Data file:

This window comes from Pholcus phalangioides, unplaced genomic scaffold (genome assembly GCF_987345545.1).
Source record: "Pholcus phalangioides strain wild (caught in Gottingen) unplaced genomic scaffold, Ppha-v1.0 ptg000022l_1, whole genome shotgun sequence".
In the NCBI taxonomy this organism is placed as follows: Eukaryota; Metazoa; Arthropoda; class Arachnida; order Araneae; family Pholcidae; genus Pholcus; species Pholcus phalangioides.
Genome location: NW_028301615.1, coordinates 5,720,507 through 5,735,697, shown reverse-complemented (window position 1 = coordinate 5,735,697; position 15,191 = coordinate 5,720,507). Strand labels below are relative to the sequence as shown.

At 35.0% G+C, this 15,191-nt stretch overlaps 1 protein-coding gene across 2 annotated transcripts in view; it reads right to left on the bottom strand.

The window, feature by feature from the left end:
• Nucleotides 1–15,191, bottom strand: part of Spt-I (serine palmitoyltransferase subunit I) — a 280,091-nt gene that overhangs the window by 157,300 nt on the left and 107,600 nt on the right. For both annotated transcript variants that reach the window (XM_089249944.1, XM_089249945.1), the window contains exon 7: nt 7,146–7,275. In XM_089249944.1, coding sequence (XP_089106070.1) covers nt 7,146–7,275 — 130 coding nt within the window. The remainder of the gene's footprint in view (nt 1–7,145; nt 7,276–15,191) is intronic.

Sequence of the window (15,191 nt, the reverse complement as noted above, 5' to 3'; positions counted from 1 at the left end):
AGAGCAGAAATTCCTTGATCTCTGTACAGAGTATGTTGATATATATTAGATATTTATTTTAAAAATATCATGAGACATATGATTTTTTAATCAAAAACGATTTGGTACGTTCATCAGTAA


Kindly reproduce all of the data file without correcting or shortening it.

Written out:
This window comes from Pholcus phalangioides, unplaced genomic scaffold (genome assembly GCF_987345545.1).
Source record: "Pholcus phalangioides strain wild (caught in Gottingen) unplaced genomic scaffold, Ppha-v1.0 ptg000022l_1, whole genome shotgun sequence".
In the NCBI taxonomy this organism is placed as follows: Eukaryota; Metazoa; Arthropoda; class Arachnida; order Araneae; family Pholcidae; genus Pholcus; species Pholcus phalangioides.
Genome location: NW_028301615.1, coordinates 5,720,507 through 5,735,697, shown reverse-complemented (window position 1 = coordinate 5,735,697; position 15,191 = coordinate 5,720,507). Strand labels below are relative to the sequence as shown.

At 35.0% G+C, this 15,191-nt stretch overlaps 1 protein-coding gene across 2 annotated transcripts in view; it reads right to left on the bottom strand.

The window, feature by feature from the left end:
• Nucleotides 1–15,191, bottom strand: part of Spt-I (serine palmitoyltransferase subunit I) — a 280,091-nt gene that overhangs the window by 157,300 nt on the left and 107,600 nt on the right. For both annotated transcript variants that reach the window (XM_089249944.1, XM_089249945.1), the window contains exon 7: nt 7,146–7,275. In XM_089249944.1, coding sequence (XP_089106070.1) covers nt 7,146–7,275 — 130 coding nt within the window. The remainder of the gene's footprint in view (nt 1–7,145; nt 7,276–15,191) is intronic.

Sequence of the window (15,191 nt, the reverse complement as noted above, 5' to 3'; positions counted from 1 at the left end):
AGAGCAGAAATTCCTTGATCTCTGTACAGAGTATGTTGATATATATTAGATATTTATTTTAAAAATATCATGAGACATATGATTTTTTAATCAAAAACGATTTGGTACGTTCATCAGTAA